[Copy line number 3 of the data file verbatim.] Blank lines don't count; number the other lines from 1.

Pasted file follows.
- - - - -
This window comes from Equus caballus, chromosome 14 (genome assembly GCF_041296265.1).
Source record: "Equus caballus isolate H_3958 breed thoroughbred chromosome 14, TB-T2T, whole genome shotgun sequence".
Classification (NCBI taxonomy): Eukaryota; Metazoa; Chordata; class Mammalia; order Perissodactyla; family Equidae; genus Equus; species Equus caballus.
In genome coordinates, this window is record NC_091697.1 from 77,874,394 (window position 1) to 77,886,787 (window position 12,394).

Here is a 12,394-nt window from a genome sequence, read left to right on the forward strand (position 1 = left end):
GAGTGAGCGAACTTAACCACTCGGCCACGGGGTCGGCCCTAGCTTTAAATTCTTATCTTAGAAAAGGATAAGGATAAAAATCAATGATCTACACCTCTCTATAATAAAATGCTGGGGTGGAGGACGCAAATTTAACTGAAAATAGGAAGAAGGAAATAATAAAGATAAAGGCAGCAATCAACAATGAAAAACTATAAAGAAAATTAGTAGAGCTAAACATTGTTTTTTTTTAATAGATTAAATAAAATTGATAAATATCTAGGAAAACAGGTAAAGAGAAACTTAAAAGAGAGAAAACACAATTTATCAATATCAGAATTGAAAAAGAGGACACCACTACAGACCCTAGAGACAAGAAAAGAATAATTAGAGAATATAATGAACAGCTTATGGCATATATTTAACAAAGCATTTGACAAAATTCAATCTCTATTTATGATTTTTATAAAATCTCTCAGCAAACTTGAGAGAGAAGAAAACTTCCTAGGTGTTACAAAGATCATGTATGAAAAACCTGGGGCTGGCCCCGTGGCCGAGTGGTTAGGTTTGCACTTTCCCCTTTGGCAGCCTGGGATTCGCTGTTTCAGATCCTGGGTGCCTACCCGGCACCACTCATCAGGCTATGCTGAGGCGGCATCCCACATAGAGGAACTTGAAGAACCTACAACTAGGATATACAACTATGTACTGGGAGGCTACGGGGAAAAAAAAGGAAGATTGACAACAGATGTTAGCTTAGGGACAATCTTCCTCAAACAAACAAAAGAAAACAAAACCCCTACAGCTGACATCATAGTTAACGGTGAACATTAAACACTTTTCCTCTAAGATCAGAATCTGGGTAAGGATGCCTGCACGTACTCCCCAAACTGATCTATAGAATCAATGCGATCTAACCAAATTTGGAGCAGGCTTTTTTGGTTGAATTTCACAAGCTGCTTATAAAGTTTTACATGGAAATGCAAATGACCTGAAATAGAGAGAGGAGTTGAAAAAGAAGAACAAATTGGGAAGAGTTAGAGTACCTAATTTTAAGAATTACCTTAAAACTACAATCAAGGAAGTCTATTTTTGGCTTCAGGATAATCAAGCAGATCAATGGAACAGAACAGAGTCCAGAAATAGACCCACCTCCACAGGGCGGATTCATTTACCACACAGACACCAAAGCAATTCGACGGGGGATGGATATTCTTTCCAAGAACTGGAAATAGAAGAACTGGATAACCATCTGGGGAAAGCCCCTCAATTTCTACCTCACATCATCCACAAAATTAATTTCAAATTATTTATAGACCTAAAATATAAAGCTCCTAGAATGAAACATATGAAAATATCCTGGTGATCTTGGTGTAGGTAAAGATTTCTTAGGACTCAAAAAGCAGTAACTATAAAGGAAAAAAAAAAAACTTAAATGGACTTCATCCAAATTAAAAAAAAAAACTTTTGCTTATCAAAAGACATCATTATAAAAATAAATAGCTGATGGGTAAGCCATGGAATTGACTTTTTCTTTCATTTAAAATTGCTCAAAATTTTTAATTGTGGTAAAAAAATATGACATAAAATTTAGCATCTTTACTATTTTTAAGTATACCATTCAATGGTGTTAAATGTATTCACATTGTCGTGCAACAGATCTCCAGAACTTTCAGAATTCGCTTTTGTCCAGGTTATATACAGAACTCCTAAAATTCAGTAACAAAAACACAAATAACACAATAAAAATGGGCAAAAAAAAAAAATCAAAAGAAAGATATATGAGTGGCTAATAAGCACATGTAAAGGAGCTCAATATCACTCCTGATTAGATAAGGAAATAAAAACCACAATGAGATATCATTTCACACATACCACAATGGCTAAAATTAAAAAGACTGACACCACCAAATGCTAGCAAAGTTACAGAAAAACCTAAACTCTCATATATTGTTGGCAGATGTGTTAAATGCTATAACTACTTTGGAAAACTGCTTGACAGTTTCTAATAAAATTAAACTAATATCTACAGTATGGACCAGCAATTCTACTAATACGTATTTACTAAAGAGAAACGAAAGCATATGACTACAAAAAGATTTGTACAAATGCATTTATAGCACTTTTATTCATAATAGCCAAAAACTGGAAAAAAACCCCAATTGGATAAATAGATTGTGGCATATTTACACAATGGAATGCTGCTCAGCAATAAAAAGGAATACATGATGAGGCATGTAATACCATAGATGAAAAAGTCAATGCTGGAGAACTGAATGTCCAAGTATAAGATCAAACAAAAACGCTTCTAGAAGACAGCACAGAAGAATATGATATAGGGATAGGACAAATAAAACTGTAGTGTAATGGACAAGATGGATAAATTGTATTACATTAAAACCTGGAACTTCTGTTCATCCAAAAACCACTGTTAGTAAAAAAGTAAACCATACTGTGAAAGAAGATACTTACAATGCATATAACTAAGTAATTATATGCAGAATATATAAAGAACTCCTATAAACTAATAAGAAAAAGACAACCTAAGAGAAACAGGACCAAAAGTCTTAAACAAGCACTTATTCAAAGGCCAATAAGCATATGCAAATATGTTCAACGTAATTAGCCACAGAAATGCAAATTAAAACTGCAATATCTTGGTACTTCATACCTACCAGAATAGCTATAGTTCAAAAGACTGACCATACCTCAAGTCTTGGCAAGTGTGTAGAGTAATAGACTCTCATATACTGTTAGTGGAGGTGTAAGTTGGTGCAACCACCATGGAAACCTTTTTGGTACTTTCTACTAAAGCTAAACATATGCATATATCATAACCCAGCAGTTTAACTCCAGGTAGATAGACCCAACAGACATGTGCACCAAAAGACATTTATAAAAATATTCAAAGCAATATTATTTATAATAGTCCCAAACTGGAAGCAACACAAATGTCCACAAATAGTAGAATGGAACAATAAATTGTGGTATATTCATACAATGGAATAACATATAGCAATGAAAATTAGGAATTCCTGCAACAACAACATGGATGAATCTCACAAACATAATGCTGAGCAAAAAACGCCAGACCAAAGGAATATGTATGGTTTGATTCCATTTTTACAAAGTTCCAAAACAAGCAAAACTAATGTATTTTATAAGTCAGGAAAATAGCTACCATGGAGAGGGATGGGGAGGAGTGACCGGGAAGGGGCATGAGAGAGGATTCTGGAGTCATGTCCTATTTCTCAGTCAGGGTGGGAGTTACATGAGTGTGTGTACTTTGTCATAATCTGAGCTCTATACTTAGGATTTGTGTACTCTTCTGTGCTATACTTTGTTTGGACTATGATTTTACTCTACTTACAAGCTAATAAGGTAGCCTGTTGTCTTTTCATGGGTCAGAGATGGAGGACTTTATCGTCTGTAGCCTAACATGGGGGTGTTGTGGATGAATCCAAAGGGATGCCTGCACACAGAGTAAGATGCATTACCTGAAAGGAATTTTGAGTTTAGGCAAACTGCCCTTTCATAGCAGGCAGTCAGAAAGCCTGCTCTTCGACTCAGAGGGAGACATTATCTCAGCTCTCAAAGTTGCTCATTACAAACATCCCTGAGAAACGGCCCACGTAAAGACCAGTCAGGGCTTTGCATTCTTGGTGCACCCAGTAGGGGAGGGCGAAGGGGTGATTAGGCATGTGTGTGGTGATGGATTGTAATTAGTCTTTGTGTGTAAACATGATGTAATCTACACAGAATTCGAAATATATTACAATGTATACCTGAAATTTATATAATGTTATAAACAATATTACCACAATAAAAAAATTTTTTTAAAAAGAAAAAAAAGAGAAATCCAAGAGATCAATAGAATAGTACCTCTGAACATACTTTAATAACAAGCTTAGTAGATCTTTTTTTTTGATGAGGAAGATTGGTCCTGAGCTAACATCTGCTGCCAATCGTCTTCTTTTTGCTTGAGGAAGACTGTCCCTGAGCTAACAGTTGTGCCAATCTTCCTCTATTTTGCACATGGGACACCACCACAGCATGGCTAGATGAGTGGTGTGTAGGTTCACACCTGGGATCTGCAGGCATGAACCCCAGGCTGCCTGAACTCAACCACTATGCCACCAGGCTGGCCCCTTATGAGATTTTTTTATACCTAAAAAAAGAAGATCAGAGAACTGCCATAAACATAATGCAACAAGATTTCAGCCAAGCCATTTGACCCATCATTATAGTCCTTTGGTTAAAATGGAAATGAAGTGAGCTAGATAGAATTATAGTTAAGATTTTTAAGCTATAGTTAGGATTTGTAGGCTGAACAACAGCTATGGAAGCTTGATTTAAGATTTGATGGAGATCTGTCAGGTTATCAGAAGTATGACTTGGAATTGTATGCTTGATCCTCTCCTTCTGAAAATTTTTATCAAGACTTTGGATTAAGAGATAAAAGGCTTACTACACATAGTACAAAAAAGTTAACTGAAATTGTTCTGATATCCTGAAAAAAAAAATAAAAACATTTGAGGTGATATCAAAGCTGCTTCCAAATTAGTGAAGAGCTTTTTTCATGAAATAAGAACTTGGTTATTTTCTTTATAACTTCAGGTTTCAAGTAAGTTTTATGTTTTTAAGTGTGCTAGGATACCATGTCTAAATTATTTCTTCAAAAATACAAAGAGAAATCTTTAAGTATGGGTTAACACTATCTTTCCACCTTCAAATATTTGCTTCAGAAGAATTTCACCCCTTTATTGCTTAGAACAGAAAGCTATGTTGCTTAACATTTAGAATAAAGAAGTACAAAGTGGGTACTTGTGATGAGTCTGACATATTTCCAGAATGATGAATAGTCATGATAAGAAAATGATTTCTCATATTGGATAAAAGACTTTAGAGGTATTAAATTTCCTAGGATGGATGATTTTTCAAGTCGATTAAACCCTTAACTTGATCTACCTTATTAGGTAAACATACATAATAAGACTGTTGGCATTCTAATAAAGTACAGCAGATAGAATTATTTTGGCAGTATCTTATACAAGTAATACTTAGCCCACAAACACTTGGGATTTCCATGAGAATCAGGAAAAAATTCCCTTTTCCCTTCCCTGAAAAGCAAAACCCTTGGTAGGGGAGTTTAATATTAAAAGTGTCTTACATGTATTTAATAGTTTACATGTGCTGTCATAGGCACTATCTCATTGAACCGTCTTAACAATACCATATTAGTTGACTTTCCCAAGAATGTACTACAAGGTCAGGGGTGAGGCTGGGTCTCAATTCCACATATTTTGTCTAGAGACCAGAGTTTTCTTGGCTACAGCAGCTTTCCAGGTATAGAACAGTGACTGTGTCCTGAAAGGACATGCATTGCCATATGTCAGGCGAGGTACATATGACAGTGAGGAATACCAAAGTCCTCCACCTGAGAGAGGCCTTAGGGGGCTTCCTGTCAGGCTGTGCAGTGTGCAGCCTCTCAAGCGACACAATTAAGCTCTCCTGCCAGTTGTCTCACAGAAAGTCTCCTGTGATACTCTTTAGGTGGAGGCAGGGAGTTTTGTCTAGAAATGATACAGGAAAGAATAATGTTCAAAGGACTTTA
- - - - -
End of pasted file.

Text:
Classification (NCBI taxonomy): Eukaryota; Metazoa; Chordata; class Mammalia; order Perissodactyla; family Equidae; genus Equus; species Equus caballus.